Okay, I'll admit ignorance--
what do NFA and DFA stand for? | [reply] |

Nondeterministic Finite Automata
and Deterministic Finite Automatat
| [reply] |

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Most conversions I've seen of NFA's to DFA's are ugly.
THey involve cross multiplying the states so you get a huge
state table for your DFA.
I dont know why all the texts use this awful approach but I developed a much faster one when forced to do this conversion on a test.
In the resultant DFA most of the nodes are never visited...the quickest way to find the DFA is to start with the NFA start point and only consider those nodes that it is possible to visit giving your rules.
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I agree with Mr Anonymous above. Given any
NFA M =(Q,L,d,q0,F)
where Q is the states q0...qn
and L is the Language eg 0, 1, 3
and d is the change table eg q0,"0"->q1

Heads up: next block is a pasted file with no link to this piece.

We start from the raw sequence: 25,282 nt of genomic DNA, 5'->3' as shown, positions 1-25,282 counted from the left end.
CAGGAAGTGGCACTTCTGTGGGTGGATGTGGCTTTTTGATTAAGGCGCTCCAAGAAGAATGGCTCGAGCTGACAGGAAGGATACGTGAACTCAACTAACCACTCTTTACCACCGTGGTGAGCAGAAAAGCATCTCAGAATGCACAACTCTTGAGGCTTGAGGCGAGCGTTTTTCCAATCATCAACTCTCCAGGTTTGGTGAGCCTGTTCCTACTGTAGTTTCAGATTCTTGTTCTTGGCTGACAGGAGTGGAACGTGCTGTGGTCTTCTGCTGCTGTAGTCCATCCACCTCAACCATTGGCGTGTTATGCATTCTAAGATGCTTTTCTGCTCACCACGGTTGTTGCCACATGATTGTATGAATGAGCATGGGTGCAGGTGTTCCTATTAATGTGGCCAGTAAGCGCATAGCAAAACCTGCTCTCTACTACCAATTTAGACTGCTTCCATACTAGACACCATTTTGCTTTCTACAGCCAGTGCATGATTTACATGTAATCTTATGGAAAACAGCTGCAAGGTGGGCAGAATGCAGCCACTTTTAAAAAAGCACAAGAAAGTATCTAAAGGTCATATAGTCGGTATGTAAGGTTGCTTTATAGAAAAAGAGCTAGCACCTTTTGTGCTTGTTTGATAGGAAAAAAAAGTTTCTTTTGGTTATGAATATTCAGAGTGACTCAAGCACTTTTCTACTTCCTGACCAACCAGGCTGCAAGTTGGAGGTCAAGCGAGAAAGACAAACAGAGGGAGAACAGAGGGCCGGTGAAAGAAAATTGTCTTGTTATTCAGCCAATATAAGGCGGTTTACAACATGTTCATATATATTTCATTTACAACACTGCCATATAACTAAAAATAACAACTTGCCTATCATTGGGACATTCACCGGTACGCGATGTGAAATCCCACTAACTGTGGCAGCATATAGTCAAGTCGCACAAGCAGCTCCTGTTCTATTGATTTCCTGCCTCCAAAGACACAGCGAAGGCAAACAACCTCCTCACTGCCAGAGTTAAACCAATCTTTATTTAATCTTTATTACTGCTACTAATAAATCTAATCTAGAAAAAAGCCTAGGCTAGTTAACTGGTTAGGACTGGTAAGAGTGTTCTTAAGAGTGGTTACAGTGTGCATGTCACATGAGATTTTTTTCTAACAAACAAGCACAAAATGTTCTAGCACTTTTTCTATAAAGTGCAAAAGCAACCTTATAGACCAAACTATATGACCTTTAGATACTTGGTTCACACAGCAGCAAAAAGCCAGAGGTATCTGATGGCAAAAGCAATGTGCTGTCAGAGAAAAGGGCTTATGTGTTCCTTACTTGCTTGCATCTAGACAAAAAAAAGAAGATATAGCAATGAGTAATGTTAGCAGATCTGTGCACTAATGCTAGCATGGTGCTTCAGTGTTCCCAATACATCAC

q0 is the start state
F are the goal states.
you can get a DFA M' = (Q',L,d',q0',F') by forming
Q' as the set of all subsets of the Q
That, depending on the size of your Q, will be big...
The monk has a very interesting answer. You basically
have to do this traversal in generating the d'.
Combining the traversal and the state generating would be
interesting. This traversal follows the map of the resulting
DFA so you could concievably combine the steps. All you
would need is a table of pointers to the q' states so if you
generate a q' composite state [qx.. qy... qz] that has
already been traversed, you link to the existing q' state.
So you basically build the DFA's nodes as you go. This would
save greatly on memory use of a complicated NFA.
---
Crulx
crulx@iaxs.net | [reply] |